|In Jupiter, the hydrogen in the atmosphere is in
the gas phase. As you go towards the center of
Jupiter, the hydrogen undergoes a phase transition
to the liquid phase. Why does this happen?|
|Question Date: 2018-07-11|
The reason is because of pressure. You can
go on a THOUGHT EXPERIMENT diving deeper and
deeper into the “atmosphere” of Jupiter. Start at
the top where the mixture of H2 and He
(diatomic hydrogen gas and Helium) are very low
density. As you travel deeper because there is
more and more H2 and He above you,
the PRESSURE increases. Now, as the pressure
increases t,he density of the gas mixture
increases when the pressure exceeds a certain
value (that is when you are deep enough), the gas
mixture converts to a liquid, .this is a
pressure effect. Finally at still higher
pressure the liquid mixture becomes solid!!!
When pressure increases on any material the
atoms that make up the stuff get closer and closer
together. This “getting closer” means that the
density increases. The density of any
material is DEFINED as the mass of the stuff
per unit volume.
So, the density of water vapor is rather low like
1 kg per cubic meter… as the gas compresses it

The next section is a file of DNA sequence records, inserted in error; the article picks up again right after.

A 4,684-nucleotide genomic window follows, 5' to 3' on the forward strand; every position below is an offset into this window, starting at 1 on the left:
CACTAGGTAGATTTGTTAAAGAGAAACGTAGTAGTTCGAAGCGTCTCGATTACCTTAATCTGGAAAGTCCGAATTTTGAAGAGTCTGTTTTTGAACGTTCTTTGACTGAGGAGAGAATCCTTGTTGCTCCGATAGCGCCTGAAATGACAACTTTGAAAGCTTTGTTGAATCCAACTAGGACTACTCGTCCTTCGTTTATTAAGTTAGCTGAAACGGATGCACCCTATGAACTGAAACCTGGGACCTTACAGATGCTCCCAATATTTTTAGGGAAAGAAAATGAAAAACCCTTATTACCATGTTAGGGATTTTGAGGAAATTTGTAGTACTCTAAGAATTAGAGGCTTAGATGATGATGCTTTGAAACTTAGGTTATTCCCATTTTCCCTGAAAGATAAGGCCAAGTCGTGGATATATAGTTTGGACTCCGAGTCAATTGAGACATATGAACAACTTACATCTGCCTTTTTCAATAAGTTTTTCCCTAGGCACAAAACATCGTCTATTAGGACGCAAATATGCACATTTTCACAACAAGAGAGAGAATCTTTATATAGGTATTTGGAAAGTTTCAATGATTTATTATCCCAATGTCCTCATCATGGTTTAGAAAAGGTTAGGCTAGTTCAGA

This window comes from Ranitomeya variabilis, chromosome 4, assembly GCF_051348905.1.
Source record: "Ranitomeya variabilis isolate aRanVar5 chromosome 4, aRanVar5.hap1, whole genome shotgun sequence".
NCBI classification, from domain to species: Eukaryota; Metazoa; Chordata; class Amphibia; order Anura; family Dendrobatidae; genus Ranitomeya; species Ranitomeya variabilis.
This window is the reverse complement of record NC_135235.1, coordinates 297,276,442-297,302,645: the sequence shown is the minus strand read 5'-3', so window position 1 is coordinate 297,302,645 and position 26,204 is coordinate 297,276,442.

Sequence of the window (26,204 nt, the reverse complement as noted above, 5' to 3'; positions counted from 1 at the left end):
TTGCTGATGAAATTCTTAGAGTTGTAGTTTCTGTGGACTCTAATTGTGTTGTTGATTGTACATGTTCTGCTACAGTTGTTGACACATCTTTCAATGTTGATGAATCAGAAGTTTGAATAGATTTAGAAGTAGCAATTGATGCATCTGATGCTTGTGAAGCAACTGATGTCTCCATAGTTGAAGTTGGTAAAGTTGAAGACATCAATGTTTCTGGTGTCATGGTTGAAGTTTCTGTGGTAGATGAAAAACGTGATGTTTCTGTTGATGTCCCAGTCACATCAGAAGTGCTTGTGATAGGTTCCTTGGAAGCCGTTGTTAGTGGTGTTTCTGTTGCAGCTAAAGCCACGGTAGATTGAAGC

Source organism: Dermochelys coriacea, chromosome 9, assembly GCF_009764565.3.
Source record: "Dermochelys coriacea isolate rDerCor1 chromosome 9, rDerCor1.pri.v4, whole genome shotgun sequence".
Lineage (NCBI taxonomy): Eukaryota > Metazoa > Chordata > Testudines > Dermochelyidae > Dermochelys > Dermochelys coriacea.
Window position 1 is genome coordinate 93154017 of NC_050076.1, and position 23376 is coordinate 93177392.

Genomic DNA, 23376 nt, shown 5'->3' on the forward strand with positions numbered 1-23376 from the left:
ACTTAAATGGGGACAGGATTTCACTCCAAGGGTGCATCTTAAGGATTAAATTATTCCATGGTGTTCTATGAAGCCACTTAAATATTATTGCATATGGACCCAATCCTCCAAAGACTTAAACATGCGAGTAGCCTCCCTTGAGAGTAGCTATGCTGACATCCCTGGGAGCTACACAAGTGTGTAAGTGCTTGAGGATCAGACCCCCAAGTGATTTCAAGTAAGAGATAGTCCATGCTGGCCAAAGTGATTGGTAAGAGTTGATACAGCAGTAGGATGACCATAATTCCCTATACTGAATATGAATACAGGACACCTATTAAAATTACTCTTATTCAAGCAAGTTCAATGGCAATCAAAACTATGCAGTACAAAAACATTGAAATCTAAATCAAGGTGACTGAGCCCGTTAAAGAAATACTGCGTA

eventually becomes a liquid water with density
1000 kg cubic meter.
I hope this helps.
In Jupiter, the hydrogen in the atmosphere is in
thegas phase. As you go towards the center
of Jupiter, the hydrogen undergoes a phase
transition to the liquid phase.
Why does this happen?
Hydrogen, and materials in general, will change
between solid, liquid, and gas phases with
temperature and pressure. In the case of
descending toward the center of Jupiter, it is the
increase in pressure which causes the
transition. The pressure on some area within
Jupiter's atmosphere is the weight of the
atmosphere above it (attracted toward the center
of Jupiter by gravity -
the same thing happens on Earth, and
anywhere else with an atmosphere).
In the outer atmosphere, there is very little
that is higher and pressing down on the gas, so
the pressure is low and the gas molecules are able
to move around without interacting. As the
pressure is increased, the molecules are forced
closer together and start to interact with each
other. Eventually it is more favorable for
them to interact and stick close together rather
than be spread out, and then we call it a
Phase transitions can happen because of changes
in temperature, such as when water freezes or
boils. But phase changes can also happen
because of changes in pressure. Water, for
example, boils at lower temperatures up in the
mountains, but it boils at higher temperatures
near sea level. Further away from Jupiter’s center
there are lower gas pressures and temperatures,
low enough that any liquid hydrogen boils. Further
towards Jupiter’s center the pressure and
temperature increase enough that liquid hydrogen
can exist; it is stable there.
The pressure inside Jupiter is so high, that it
"compresses" the gas hydrogen into a liquid
hydrogen. When the pressure increases,
the density of states of matter also
increases, and the liquid hydrogen has a much
higher density than gas. In fact, the same
phenomenon happens to steam and water.
Increasing pressure on steam also turns it into
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